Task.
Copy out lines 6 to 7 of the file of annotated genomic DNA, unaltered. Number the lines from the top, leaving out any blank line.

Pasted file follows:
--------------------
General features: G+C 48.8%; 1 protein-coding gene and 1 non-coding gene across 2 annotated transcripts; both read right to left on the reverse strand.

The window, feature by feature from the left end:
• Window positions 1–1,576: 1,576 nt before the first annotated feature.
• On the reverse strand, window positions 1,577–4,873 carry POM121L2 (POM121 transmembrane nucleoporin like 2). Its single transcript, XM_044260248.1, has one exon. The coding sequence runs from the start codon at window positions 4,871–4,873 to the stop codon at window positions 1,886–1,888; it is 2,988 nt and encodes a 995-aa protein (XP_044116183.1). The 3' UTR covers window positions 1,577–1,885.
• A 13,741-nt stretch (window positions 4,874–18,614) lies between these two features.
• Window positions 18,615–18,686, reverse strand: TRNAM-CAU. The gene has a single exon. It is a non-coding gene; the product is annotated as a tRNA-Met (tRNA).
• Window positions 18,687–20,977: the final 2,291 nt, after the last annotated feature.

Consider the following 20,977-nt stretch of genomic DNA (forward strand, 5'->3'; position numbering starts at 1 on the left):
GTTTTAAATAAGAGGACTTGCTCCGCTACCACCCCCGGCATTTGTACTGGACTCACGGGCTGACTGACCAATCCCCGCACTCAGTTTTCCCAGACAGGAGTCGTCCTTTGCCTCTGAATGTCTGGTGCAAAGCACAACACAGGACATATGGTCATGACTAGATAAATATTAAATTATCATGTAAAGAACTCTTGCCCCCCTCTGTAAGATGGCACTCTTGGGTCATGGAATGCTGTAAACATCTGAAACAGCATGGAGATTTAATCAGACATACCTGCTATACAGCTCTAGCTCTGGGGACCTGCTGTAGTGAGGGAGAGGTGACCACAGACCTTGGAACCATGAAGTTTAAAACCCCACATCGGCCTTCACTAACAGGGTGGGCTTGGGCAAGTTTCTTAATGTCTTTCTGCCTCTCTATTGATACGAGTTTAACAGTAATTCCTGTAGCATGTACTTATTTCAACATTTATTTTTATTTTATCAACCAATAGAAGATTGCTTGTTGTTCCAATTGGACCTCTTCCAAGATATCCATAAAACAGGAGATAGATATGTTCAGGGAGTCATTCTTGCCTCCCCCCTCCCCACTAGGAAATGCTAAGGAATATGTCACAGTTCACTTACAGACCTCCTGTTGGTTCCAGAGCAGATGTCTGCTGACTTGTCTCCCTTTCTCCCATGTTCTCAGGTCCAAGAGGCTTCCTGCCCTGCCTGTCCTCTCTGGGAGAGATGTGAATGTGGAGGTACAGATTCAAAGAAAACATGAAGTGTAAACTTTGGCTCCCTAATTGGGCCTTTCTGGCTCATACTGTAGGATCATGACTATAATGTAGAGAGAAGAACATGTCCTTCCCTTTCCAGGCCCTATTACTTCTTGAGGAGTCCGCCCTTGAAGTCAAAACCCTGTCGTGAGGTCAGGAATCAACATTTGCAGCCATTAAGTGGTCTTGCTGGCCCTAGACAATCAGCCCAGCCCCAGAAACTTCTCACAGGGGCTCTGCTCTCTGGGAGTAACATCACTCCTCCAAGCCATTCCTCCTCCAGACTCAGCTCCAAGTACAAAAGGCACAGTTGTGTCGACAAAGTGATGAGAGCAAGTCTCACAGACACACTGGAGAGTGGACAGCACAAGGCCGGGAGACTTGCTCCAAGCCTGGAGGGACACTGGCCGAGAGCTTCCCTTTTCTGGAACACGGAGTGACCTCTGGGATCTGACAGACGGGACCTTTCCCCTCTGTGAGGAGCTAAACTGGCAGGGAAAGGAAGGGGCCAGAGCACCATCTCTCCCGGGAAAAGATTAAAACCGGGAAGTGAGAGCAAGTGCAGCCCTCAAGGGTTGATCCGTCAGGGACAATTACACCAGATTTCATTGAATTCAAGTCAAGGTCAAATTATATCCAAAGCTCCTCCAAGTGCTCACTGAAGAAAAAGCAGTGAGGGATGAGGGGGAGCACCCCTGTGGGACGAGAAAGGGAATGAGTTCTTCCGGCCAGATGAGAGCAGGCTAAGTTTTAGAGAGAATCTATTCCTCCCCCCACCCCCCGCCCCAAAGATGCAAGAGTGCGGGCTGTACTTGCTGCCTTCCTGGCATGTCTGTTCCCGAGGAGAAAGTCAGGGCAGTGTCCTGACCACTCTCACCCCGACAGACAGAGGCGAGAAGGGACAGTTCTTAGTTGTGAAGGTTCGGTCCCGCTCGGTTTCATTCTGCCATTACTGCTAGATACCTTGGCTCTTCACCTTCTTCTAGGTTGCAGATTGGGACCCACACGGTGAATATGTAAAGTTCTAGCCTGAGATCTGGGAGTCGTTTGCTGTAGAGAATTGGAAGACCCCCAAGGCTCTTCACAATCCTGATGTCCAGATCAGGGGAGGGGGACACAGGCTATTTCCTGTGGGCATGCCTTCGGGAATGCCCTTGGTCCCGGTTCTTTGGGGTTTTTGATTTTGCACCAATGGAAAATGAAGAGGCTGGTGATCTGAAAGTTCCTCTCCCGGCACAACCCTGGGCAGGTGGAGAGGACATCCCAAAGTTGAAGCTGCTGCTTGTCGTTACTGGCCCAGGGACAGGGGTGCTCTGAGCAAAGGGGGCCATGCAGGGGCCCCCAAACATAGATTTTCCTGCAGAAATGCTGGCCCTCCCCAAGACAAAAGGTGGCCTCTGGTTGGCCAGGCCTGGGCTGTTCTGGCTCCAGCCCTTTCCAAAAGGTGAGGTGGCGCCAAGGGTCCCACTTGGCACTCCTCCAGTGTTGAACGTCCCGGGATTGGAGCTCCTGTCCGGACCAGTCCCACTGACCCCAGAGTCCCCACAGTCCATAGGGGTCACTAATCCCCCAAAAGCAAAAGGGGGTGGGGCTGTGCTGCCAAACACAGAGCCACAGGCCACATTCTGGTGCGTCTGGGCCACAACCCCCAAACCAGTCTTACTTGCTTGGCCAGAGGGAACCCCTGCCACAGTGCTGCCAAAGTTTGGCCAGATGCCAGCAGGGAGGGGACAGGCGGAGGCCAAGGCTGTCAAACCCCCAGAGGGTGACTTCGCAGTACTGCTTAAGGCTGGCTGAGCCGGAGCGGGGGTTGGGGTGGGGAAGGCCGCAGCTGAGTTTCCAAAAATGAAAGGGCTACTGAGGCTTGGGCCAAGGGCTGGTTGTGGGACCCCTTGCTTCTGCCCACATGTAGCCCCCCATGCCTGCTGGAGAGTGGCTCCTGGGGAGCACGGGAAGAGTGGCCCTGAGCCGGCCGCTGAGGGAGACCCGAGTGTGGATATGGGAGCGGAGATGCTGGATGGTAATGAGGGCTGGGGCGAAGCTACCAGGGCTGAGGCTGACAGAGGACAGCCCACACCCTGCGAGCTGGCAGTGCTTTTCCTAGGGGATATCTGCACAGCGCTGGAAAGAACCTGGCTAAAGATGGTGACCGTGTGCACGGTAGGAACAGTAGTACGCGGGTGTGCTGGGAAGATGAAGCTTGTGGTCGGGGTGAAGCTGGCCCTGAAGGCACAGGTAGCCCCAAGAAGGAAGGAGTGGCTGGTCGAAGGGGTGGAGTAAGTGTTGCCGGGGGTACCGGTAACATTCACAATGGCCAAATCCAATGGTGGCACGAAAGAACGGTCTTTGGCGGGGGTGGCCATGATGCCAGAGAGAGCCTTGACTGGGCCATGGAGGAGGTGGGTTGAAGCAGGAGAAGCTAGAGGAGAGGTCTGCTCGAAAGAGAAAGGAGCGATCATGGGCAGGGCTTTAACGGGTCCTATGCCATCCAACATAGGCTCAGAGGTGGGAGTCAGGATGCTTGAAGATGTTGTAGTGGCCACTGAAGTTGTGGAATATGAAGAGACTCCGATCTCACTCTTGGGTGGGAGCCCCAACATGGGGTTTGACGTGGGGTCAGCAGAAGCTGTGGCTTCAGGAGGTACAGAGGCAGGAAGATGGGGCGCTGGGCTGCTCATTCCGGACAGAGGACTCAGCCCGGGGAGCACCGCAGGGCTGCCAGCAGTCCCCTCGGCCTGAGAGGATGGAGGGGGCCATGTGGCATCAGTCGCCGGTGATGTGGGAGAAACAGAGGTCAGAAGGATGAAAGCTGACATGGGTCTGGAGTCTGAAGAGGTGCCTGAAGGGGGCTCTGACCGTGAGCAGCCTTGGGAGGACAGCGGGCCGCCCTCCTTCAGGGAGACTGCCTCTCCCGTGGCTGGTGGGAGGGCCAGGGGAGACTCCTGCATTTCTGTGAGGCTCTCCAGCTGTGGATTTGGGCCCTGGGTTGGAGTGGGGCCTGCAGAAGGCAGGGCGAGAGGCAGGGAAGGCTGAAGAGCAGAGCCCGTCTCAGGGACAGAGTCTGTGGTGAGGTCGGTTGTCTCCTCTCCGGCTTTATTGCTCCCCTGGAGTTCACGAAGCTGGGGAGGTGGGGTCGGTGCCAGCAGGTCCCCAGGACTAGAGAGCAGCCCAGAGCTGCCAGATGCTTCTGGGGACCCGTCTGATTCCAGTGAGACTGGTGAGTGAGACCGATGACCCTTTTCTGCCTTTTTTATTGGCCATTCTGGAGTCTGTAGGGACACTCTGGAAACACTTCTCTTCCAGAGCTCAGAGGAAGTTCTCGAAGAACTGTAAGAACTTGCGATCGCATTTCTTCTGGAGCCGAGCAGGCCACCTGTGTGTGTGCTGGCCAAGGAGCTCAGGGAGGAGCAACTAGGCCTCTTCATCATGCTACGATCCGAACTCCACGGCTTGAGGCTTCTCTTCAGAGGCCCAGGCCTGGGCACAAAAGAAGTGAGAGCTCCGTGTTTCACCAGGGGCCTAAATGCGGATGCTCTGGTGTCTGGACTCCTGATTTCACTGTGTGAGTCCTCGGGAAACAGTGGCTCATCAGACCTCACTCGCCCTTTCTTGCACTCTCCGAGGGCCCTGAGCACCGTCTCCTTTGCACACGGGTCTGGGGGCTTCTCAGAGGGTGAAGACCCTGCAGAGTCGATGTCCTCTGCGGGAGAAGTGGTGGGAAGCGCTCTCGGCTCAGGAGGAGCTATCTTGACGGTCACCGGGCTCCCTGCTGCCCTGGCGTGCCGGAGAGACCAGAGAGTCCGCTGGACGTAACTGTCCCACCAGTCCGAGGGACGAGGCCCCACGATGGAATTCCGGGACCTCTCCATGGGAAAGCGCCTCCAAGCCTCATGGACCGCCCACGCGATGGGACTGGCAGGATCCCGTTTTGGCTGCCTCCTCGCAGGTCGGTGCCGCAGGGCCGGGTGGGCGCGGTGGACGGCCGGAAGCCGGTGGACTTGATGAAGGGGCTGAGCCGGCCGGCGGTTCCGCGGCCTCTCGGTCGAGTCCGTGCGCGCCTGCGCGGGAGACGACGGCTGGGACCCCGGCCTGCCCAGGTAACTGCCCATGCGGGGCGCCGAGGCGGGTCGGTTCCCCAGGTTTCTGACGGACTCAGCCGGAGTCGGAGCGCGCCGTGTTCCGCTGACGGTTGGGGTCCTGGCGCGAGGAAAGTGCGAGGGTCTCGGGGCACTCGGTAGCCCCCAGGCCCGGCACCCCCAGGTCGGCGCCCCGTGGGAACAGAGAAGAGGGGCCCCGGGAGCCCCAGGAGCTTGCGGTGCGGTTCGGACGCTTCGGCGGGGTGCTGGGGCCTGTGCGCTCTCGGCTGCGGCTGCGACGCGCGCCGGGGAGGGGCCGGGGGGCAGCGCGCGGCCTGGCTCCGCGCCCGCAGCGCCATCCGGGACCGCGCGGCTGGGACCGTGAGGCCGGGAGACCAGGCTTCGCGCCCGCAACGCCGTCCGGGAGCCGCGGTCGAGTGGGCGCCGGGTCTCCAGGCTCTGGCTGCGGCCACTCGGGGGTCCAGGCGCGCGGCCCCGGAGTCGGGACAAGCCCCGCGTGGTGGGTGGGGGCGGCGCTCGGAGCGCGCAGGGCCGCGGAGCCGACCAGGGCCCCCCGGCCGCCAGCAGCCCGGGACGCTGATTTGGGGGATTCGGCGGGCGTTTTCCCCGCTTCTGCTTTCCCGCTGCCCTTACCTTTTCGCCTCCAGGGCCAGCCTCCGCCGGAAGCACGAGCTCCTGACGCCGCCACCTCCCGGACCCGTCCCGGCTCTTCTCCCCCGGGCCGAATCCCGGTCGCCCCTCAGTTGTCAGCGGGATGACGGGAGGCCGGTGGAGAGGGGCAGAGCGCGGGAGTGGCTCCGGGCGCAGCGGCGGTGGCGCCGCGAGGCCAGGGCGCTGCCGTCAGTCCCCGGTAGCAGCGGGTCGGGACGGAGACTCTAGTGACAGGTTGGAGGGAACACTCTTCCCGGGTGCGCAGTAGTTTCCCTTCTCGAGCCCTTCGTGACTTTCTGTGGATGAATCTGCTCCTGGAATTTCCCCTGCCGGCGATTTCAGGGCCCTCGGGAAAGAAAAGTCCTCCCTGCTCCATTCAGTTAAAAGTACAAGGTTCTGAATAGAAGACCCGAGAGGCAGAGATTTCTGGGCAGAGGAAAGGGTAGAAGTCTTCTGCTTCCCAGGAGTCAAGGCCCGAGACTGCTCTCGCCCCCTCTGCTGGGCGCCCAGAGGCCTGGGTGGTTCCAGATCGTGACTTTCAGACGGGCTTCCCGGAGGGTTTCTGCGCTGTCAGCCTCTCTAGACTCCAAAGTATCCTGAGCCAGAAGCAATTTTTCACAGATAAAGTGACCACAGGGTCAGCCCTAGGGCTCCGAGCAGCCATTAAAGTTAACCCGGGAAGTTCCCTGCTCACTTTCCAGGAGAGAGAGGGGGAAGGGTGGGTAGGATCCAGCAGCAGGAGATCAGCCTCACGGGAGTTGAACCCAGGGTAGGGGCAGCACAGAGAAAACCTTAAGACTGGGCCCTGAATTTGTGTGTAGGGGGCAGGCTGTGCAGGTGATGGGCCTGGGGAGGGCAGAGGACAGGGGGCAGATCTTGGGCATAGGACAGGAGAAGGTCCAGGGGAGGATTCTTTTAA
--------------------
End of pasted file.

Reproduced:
• Window positions 18,615–18,686, reverse strand: TRNAM-CAU. The gene has a single exon. It is a non-coding gene; the product is annotated as a tRNA-Met (tRNA).
• Window positions 18,687–20,977: the final 2,291 nt, after the last annotated feature.